One of the nine legs in the business structure is its property arm and the growing portfolio the club is building.
The first thing to note is that the subsidiary property company doesn't own assets in its own right.
This part of the business is itself divided into four sub-sections - one now defunct - with the primary section, Northumberland Development Limited, housing six businesses.
In the breakdown by the THST they have one of the four subsidiary arms of the property portfolio generating a profit and so it is difficult to argue that the focus of investment and attention detracts from the footballing side of things.
10. Supporters made their opposition to the proposed European Super League clear. Can you give a guarantee the Club won't support any attempt to revive that or any similar project?
With tail firmly wedged between legs, it would be remarkable to see another bid to breakaway given the incredible and ferocious backlash.
Tottenham's board apologised and said: 'We have all learnt lessons from recent events and have reviewed fan engagement as a priority.'
Lessons is the key word here. They cannot make the same mistake again.
And yet - and YET - it is really hard to shake the feeling that Europe's biggest teams won't one day try another coup d'etat.
11. Have the fines and costs incurred by the Club's involvement in the ESL been paid from the personal finances of owners or directors, or from Club funds?
The six Premier League clubs that were involved in the botched Super League project came to a collective agreement to make a combined 'goodwill' payment of £22m.
To some it was not enough for the damage done reputationally but the fine was agreed and further to that the Premier League added that another attempt in similar vain would lead to harsher punishments.
A fresh breakaway attempt would see clubs involved fined £25m EACH and they would also be liable to have 30 points deducted.
On the issue of costing and whether it has come out of club funds - something that would be a major slap in the face to supporters - Tottenham appear to have done the right thing.
BBC Sport reported previously that Spurs, along with owners of Manchester United Liverpool and will pay their portion of the fine themselves, rather than finance it through the clubs.
For all the missteps and aggravations, the right decision was taken here.
A painful lesson learned but a lesson for those in power nonetheless.
12. Can you elaborate on what has happened to your plans for the Club Advisory Panel and the Fan Director on the Board, announced in April? We submitted plans for a Supervisory Board, INEDs (independent non executive director) and a Fan Director in a two-tier Board structure that would embed football and fans at the heart of the Club. Will you discuss those plans and seek an agreed outcome which is supported by fans?
One of the promises that emerged from the failed Super League proposal was that Tottenham vowed to show their commitment to change by installing a Club Advisory Panel.
'We shall establish a Club Advisory Panel that we believe will provide wide, authentic representation and ensure our fans are at the heart of Club decisions, with the Chair to be appointed annually as a Non-Executive of the Board with full voting rights, a first for any Premier League club,' the pledge read.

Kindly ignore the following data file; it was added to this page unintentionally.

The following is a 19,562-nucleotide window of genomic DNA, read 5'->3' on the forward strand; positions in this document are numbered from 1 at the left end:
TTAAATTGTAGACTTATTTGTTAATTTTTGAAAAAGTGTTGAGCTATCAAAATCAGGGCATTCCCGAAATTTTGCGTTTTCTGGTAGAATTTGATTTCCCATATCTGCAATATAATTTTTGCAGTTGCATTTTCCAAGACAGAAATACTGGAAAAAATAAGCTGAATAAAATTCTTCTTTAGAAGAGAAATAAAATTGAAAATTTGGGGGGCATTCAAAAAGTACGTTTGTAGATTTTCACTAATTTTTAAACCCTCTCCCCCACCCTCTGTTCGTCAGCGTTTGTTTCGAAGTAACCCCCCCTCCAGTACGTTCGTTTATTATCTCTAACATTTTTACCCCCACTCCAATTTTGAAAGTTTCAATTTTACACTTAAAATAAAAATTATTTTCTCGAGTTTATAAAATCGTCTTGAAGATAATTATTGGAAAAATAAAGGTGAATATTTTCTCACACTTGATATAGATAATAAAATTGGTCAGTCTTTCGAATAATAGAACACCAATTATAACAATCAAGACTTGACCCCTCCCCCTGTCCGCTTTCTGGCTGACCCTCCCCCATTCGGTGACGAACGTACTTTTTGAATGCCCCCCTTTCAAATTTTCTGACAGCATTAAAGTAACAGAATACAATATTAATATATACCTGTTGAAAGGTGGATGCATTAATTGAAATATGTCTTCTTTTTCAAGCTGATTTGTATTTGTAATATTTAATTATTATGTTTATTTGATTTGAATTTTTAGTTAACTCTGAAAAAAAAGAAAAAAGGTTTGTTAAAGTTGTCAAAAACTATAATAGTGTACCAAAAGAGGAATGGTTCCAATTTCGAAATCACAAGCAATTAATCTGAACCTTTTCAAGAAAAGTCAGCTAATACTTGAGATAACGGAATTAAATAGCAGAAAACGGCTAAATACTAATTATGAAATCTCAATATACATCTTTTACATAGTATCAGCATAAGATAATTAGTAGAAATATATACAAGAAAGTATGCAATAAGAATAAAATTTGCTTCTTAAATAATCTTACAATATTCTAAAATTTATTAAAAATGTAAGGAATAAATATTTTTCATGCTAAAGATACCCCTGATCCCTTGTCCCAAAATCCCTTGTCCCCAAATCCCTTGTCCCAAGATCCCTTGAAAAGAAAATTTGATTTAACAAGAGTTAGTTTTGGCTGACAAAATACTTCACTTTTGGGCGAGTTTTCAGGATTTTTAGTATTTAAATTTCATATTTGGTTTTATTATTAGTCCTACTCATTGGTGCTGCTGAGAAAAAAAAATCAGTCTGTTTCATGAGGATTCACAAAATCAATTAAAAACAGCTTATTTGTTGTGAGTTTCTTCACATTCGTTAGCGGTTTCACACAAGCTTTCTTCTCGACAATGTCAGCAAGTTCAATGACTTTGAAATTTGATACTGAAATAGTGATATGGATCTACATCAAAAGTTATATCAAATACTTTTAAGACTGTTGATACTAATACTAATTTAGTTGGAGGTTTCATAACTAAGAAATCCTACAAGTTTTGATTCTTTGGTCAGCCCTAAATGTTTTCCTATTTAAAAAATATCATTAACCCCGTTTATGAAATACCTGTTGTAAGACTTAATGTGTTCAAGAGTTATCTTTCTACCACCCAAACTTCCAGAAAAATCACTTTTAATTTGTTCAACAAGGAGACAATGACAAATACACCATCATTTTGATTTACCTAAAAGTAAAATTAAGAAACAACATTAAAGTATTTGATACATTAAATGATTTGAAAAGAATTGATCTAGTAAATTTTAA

For members of the THST this no doubt felt like a breakthrough having seen relations with decision-making executives, and the route to a dialogue with those executives, strain.
As mentioned earlier, a THST fan survey found 76% or more fans in the categories of UK-based fan, overseas fan, season ticket holder or club member said they had little or no confidence in the board.
A fan presence on the board felt like a clever way to offset some of the criticisms over transparency and this idea of fans being treated as an afterthought.
Take February 2020 for example, prior to Super League nonsense, Spurs revealed, to the ire of THST and other supporters, new prices for 2020-21 in which the cost of season tickets rose by 1.5 per cent.
That figure came in below the figure for natural inflation and would be applied for the following season also - 2021-22 - but fan consultation may have proven handy here to have better explained the desire to raise the ticketing costs.
Having promised to establish this panel the board cannot be seen to renege on that promise.
Rejecting dialogue with THST is one thing but detailing that they have changed their mind on fan presence on the board would be a major own goal.
13. We also asked the Board to examine creating a share ownership structure that could broaden ownership of the Club and could potentially provide an injection of cash. Can you update on how this is progressing?
ENIC have owned the majority shares since taking over from Alan Sugar in 2001 and given Spurs have thrust themselves into the top 10 most valuable teams in the world it is unlikely Lewis and Levy are itching to sell - even with increasing fan pressure.
Deloitte's Money League for 2021 put Tottenham's revenue at €445.7m – ninth overall.
Spurs were one of only three clubs to generate an increase in matchday revenue compared to the previous Money League, due largely to the switch to the Tottenham Hotspur Stadium.
While supporters are keen to see a share ownership structure examined given the operator Levy is it would be staggering to see control gleaned away - even if there was a cash injection as a result.